Registration for consortium courses can only occur during the add/drop period via paper form submitted to the Consortium Coordinator in the Registrar’s Office (as of Spring 2019 that is Lindsay Padden). We highly recommend that you register for a back-up course at Georgetown while you wait for consortium registration to be processed, and to monitor your schedule closely, so that you know when to drop the GU course.

The Program Administrator works with the College and the Graduate School to ensure that after graduation day in May, depending on how many classes you took your senior year, your 1-4 graduate classes get transferred to your graduate record. Only two graduate classes can double count on both your undergraduate and graduate record.

No; however, if you are interested in pursuing foreign language courses, you may register for one lower-level course numbered up to 350 each semester provided that you’ve received approval from the Director of Graduate Studies. The Graduate School provides language scholarships to help cover the cost of tuition for this course; other course materials must be paid for out of pocket. See here.

Yes. In the fall semester before you graduate you are required to take either ENGL-890: M.A. Capstone Seminar or ENGL-895: M.A. Thesis Seminar. This is a preparatory course for the final course you will complete in the spring semester: ENGL-901: Thesis Tutorial or Capstone Tutorial.

Yes; however, the Graduate School of Arts & Sciences puts a cap on the number of hours you may work per week. You can work up to 20 hours/week total in all combined positions at Georgetown.

Yes; however, please note that graduate seminar classes are scheduled during the work day, Monday through Thursday during the following time blocks:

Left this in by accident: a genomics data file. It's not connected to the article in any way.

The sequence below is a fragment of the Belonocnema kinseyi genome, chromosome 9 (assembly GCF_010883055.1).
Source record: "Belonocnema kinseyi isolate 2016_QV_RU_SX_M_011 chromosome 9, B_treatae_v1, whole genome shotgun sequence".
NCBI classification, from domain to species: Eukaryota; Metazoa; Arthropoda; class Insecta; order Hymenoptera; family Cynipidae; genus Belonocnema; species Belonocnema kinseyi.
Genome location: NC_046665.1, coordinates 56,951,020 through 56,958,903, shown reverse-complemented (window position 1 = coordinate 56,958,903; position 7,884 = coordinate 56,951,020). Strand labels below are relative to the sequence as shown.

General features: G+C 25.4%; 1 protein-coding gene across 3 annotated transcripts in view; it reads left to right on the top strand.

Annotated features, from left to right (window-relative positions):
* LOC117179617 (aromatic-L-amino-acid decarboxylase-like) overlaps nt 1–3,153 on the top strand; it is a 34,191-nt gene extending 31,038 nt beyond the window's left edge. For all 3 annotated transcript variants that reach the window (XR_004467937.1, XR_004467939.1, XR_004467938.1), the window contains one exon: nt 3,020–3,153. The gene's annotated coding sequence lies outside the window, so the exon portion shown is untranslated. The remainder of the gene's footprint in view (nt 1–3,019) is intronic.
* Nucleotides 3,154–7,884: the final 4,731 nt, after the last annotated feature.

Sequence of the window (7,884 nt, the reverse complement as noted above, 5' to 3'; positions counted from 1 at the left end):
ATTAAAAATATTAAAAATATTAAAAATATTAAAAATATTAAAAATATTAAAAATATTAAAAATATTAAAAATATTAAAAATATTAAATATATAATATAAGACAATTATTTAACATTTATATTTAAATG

• 12:30–3:00pm
  • 3:30-–:00pm
  • 6:30–9:00pm

Do not expect that there will be enough 6:30–9pm classes offered each semester in order to complete the degree within the 3-year timeframe.

All graduate seminar classes typically take place in the Department of English Conference Room, New North Hall 311.

Yes, the Department of English has a designated Graduate Student Lounge with two desktop MAC computers, student mailboxes, bookshelves for personal items, couches, and a desk space. This is located in New North Hall 309.

Once accepted into the program, every M.A. English student is automatically part of the English Graduate Student Association (EGSA). This group is completely student-run and has an Executive Board, including positions like Chair, Communications, Treasurer, Technology, etc… See EGSA’s website.

Interested in learning more about what it takes to teach? Consider registering for the Center for New Designs in Learning & Scholarship (CNDLS) Apprenticeship in Teaching Program. You’ll get the certification posted on your transcript once you’ve completed all requirements. See details here.

Work in the Writing Center as a Graduate Writing Center Consultant (by application only).

Work at the Center for Social Justice as a Graduate Assistant (see current GA’s here)